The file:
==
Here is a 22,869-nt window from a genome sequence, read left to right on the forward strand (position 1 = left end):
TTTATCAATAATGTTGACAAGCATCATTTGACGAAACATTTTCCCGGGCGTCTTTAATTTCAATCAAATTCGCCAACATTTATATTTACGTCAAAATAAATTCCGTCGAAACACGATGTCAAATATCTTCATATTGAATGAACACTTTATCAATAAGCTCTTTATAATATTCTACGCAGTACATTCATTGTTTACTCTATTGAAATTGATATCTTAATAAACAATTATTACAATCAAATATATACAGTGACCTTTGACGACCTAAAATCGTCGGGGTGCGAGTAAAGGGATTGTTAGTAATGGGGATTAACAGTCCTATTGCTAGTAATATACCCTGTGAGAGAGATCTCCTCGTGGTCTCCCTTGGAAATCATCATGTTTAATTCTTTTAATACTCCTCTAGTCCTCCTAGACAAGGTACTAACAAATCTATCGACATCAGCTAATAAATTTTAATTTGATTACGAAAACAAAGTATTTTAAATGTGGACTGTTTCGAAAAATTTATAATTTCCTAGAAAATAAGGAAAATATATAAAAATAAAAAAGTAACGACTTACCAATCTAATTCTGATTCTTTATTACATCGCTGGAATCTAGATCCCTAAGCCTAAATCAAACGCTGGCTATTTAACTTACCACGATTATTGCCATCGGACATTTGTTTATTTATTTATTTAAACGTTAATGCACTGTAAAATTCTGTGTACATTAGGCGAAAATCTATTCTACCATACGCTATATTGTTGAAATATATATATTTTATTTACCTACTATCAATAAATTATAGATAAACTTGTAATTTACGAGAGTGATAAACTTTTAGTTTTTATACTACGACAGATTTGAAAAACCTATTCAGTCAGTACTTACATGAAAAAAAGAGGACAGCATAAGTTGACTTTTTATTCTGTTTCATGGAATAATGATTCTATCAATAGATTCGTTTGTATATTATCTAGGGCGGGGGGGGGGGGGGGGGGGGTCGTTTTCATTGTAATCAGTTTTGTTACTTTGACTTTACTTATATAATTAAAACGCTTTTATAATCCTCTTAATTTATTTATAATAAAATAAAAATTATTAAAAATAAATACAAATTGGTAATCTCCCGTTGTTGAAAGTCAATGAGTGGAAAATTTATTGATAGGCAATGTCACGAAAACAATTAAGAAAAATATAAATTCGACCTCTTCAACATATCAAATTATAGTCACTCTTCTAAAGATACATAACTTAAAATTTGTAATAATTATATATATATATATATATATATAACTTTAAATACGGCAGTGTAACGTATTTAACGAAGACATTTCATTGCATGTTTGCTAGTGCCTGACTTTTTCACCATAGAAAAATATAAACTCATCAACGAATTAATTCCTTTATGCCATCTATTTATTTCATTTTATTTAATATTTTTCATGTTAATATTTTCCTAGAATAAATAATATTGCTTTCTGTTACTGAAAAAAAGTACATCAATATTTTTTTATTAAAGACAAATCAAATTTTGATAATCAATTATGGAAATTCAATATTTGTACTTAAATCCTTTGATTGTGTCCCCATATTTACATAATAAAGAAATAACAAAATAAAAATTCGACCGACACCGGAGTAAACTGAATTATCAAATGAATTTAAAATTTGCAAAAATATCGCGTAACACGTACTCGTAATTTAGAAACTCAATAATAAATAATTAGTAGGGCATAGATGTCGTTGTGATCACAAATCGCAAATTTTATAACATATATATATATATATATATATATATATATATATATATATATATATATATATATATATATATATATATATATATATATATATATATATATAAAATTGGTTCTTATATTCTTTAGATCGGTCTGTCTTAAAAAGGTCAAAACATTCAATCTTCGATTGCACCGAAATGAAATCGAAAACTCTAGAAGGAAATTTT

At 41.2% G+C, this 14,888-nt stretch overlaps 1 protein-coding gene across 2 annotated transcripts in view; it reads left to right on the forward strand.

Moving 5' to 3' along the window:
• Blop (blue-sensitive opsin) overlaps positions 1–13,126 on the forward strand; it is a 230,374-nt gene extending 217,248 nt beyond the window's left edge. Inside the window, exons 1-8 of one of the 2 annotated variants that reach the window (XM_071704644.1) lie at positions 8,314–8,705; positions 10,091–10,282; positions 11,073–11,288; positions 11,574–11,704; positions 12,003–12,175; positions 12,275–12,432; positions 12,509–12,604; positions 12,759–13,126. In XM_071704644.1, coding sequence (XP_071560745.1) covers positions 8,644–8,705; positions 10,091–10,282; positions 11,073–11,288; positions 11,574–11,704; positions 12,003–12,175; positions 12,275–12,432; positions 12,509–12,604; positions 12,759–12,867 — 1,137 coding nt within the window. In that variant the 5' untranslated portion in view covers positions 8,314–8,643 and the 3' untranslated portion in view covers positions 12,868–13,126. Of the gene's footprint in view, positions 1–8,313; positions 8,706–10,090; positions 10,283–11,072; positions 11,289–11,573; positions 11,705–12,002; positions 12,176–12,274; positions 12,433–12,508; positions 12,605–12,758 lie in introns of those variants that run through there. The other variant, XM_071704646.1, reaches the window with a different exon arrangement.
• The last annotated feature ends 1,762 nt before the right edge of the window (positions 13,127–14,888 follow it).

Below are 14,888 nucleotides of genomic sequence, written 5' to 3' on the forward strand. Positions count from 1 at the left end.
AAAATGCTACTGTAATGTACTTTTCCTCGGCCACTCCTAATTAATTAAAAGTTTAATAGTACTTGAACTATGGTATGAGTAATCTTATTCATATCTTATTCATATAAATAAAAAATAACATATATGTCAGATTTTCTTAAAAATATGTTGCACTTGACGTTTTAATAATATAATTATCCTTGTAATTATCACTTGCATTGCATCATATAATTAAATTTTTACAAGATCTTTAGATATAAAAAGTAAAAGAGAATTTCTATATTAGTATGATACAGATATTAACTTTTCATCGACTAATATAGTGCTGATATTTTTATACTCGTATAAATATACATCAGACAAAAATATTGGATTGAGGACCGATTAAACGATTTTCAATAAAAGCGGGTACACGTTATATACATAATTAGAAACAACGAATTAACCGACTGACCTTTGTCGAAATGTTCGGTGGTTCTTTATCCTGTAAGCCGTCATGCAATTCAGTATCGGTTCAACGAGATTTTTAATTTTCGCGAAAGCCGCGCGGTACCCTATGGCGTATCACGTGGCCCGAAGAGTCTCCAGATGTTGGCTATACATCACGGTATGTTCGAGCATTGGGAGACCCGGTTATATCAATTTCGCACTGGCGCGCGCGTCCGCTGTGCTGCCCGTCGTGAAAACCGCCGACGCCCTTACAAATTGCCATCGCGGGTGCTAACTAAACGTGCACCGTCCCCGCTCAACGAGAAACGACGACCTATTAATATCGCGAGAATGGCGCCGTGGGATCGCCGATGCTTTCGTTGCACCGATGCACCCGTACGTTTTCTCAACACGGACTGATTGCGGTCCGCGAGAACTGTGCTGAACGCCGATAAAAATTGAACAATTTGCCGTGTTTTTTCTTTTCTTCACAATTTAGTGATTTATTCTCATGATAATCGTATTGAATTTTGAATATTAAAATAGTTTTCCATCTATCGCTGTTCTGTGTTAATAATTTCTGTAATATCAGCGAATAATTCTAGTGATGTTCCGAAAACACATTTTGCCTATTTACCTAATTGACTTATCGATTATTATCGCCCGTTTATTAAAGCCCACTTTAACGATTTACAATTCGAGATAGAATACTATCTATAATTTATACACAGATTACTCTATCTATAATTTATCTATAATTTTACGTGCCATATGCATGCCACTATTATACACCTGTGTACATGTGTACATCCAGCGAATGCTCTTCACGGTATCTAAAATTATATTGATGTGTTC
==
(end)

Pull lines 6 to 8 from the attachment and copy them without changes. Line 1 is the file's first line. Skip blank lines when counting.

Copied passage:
• The last annotated feature ends 1,762 nt before the right edge of the window (positions 13,127–14,888 follow it).

Below are 14,888 nucleotides of genomic sequence, written 5' to 3' on the forward strand. Positions count from 1 at the left end.
AAAATGCTACTGTAATGTACTTTTCCTCGGCCACTCCTAATTAATTAAAAGTTTAATAGTACTTGAACTATGGTATGAGTAATCTTATTCATATCTTATTCATATAAATAAAAAATAACATATATGTCAGATTTTCTTAAAAATATGTTGCACTTGACGTTTTAATAATATAATTATCCTTGTAATTATCACTTGCATTGCATCATATAATTAAATTTTTACAAGATCTTTAGATATAAAAAGTAAAAGAGAATTTCTATATTAGTATGATACAGATATTAACTTTTCATCGACTAATATAGTGCTGATATTTTTATACTCGTATAAATATACATCAGACAAAAATATTGGATTGAGGACCGATTAAACGATTTTCAATAAAAGCGGGTACACGTTATATACATAATTAGAAACAACGAATTAACCGACTGACCTTTGTCGAAATGTTCGGTGGTTCTTTATCCTGTAAGCCGTCATGCAATTCAGTATCGGTTCAACGAGATTTTTAATTTTCGCGAAAGCCGCGCGGTACCCTATGGCGTATCACGTGGCCCGAAGAGTCTCCAGATGTTGGCTATACATCACGGTATGTTCGAGCATTGGGAGACCCGGTTATATCAATTTCGCACTGGCGCGCGCGTCCGCTGTGCTGCCCGTCGTGAAAACCGCCGACGCCCTTACAAATTGCCATCGCGGGTGCTAACTAAACGTGCACCGTCCCCGCTCAACGAGAAACGACGACCTATTAATATCGCGAGAATGGCGCCGTGGGATCGCCGATGCTTTCGTTGCACCGATGCACCCGTACGTTTTCTCAACACGGACTGATTGCGGTCCGCGAGAACTGTGCTGAACGCCGATAAAAATTGAACAATTTGCCGTGTTTTTTCTTTTCTTCACAATTTAGTGATTTATTCTCATGATAATCGTATTGAATTTTGAATATTAAAATAGTTTTCCATCTATCGCTGTTCTGTGTTAATAATTTCTGTAATATCAGCGAATAATTCTAGTGATGTTCCGAAAACACATTTTGCCTATTTACCTAATTGACTTATCGATTATTATCGCCCGTTTATTAAAGCCCACTTTAACGATTTACAATTCGAGATAGAATACTATCTATAATTTATACACAGATTACTCTATCTATAATTTATCTATAATTTTACGTGCCATATGCATGCCACTATTATACACCTGTGTACATGTGTACATCCAGCGAATGCTCTTCACGGTATCTAAAATTATATTGATGTGTTC